• 19°

Emissions vote had good points

It was a good thing — mostly — last week when the United States Senate narrowly defeated a measure that would have forbidden the Environmental Protection Agency from enforcing new limits on carbon emissions.

There’s little doubt that there is a need to reduce emissions, which are also known as greenhouse gases. Even if those gases are not responsible for global warming, as most now believe, they are key byproducts from burning fossil fuels – and we’re running out of fossil fuels. A group of senators, angry because they believe the EPA is usurping Congressional authority, wanted to stop enforcement of the agency’s new greenhouse gas restrictions. On a close vote, the attempt failed.

We say it’s “sort of” a good thing, because in one sense the senators who launched last week’s attempt to derail the EPA were right: Building a coherent environmental and energy policy ought to be a job for the House and Senate. Unfortunately, Congress has been utterly unable to do so. Indeed, the House and Senate have performed even more poorly on the issues of energy and environment than they did in the recent healthcare “reform” effort. It’s not that lawmakers have enacted a bad energy and environment policy, they haven’t been able to agree on a meaningful policy at all.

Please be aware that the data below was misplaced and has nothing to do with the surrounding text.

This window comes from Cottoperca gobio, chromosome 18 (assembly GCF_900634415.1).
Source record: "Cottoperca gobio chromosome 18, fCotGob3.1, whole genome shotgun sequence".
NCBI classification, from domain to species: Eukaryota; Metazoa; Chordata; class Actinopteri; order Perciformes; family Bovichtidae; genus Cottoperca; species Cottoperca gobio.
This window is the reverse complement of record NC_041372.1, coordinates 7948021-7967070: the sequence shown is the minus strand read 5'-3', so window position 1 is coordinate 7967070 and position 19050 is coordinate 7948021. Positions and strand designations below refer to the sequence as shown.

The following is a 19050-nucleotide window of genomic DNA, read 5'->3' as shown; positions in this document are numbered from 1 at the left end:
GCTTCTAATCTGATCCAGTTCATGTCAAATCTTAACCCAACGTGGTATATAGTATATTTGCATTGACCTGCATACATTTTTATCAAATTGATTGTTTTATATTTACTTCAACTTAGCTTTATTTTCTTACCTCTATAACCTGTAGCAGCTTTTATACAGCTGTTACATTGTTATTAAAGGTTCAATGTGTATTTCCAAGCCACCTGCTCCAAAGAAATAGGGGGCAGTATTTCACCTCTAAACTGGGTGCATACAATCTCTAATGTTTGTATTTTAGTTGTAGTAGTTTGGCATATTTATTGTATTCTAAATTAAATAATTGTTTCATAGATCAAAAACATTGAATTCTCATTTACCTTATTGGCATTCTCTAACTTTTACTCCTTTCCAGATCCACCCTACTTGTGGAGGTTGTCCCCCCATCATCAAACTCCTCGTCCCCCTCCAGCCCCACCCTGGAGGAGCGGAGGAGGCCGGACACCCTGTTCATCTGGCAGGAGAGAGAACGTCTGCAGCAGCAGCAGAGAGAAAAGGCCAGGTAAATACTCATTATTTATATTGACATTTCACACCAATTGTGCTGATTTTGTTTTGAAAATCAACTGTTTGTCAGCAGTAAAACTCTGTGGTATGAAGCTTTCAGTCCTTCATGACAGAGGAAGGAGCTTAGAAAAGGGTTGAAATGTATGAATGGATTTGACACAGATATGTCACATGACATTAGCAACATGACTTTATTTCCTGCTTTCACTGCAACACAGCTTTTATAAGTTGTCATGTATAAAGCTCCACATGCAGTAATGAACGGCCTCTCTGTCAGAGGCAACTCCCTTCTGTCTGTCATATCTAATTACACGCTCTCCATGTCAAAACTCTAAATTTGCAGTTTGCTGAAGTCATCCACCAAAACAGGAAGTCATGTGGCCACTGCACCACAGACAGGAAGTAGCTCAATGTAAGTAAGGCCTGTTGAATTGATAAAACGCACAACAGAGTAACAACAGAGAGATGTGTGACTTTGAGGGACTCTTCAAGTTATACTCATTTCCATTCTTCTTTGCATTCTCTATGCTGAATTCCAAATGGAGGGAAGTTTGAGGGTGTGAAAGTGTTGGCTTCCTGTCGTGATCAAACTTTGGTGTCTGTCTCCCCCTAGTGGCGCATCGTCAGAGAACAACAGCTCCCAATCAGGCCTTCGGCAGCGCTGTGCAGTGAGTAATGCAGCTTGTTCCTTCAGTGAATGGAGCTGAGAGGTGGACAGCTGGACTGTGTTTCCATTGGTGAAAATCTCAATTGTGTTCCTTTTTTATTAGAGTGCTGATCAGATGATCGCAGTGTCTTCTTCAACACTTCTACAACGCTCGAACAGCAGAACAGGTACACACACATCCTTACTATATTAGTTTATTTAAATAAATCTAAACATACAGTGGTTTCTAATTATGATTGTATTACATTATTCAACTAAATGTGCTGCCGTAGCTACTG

Having a federal agency, over which voters have minimal control, take on responsibility for one of the most important issues our nation faces is a bad plan. But until Congress can organize itself to do something, it’s better to have the EPA address the matter than to leave it untended.